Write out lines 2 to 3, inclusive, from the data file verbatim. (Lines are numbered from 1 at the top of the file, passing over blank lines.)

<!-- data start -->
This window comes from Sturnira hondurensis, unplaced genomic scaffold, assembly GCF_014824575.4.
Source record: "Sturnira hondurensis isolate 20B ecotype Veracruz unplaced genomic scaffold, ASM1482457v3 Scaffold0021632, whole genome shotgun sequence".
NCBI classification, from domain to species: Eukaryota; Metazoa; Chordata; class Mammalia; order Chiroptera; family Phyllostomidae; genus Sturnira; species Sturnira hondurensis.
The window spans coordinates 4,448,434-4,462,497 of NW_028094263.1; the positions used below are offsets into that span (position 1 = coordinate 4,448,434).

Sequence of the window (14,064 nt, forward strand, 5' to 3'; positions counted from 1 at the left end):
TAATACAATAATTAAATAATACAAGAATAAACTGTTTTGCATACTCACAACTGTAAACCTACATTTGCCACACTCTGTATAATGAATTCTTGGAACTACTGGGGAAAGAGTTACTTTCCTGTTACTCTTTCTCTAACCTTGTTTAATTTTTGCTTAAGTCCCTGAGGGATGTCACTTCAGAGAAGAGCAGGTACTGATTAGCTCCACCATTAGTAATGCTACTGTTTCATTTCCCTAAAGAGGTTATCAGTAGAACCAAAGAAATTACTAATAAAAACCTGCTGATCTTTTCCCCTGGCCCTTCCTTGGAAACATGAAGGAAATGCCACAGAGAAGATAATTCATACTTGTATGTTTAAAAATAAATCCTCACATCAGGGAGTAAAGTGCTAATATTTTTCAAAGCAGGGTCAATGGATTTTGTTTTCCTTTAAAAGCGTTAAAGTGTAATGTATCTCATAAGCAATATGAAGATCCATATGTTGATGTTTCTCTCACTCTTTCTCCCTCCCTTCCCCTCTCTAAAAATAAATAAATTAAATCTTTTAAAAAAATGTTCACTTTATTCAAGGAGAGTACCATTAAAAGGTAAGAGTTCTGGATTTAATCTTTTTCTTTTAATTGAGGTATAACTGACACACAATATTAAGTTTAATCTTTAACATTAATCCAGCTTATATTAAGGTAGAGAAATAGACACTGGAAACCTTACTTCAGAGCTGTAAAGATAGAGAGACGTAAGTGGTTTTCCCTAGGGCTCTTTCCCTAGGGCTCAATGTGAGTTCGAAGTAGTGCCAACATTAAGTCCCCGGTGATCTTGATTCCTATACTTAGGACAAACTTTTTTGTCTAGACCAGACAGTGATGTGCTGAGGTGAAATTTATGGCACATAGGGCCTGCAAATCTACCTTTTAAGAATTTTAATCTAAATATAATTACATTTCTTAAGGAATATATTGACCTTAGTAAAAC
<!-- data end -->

Source record: "Sturnira hondurensis isolate 20B ecotype Veracruz unplaced genomic scaffold, ASM1482457v3 Scaffold0021632, whole genome shotgun sequence".
NCBI classification, from domain to species: Eukaryota; Metazoa; Chordata; class Mammalia; order Chiroptera; family Phyllostomidae; genus Sturnira; species Sturnira hondurensis.